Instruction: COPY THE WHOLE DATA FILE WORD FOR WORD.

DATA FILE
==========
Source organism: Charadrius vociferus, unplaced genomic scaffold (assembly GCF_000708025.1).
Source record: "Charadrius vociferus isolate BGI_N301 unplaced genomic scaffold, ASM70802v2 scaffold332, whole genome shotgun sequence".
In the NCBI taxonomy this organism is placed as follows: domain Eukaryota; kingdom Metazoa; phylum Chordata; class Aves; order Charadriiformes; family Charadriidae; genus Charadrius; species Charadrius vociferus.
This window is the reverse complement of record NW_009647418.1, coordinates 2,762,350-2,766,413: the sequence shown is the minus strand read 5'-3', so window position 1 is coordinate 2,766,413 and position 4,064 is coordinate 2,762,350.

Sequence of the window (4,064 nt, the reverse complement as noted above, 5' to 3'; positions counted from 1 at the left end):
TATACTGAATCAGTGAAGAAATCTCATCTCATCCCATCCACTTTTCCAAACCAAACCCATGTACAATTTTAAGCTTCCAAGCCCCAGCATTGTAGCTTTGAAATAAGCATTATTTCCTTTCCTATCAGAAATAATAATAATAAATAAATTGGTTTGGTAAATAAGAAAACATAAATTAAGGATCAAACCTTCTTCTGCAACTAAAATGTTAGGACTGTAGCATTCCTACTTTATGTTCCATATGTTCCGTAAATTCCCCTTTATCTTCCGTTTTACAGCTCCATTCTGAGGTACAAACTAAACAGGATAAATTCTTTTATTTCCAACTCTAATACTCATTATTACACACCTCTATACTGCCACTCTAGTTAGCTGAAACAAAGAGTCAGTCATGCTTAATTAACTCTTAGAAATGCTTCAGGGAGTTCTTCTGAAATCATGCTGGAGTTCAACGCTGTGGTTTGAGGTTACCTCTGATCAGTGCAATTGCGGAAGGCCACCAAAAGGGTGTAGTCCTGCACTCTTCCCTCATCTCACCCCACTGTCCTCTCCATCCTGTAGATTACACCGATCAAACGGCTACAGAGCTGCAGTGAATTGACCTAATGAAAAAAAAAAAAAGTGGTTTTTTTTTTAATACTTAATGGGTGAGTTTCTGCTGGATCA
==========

Source organism: Charadrius vociferus, unplaced genomic scaffold (assembly GCF_000708025.1).
Source record: "Charadrius vociferus isolate BGI_N301 unplaced genomic scaffold, ASM70802v2 scaffold332, whole genome shotgun sequence".
In the NCBI taxonomy this organism is placed as follows: domain Eukaryota; kingdom Metazoa; phylum Chordata; class Aves; order Charadriiformes; family Charadriidae; genus Charadrius; species Charadrius vociferus.
This window is the reverse complement of record NW_009647418.1, coordinates 2,762,350-2,766,413: the sequence shown is the minus strand read 5'-3', so window position 1 is coordinate 2,766,413 and position 4,064 is coordinate 2,762,350.

Sequence of the window (4,064 nt, the reverse complement as noted above, 5' to 3'; positions counted from 1 at the left end):
TATACTGAATCAGTGAAGAAATCTCATCTCATCCCATCCACTTTTCCAAACCAAACCCATGTACAATTTTAAGCTTCCAAGCCCCAGCATTGTAGCTTTGAAATAAGCATTATTTCCTTTCCTATCAGAAATAATAATAATAAATAAATTGGTTTGGTAAATAAGAAAACATAAATTAAGGATCAAACCTTCTTCTGCAACTAAAATGTTAGGACTGTAGCATTCCTACTTTATGTTCCATATGTTCCGTAAATTCCCCTTTATCTTCCGTTTTACAGCTCCATTCTGAGGTACAAACTAAACAGGATAAATTCTTTTATTTCCAACTCTAATACTCATTATTACACACCTCTATACTGCCACTCTAGTTAGCTGAAACAAAGAGTCAGTCATGCTTAATTAACTCTTAGAAATGCTTCAGGGAGTTCTTCTGAAATCATGCTGGAGTTCAACGCTGTGGTTTGAGGTTACCTCTGATCAGTGCAATTGCGGAAGGCCACCAAAAGGGTGTAGTCCTGCACTCTTCCCTCATCTCACCCCACTGTCCTCTCCATCCTGTAGATTACACCGATCAAACGGCTACAGAGCTGCAGTGAATTGACCTAATGAAAAAAAAAAAAAGTGGTTTTTTTTTTAATACTTAATGGGTGAGTTTCTGCTGGATCA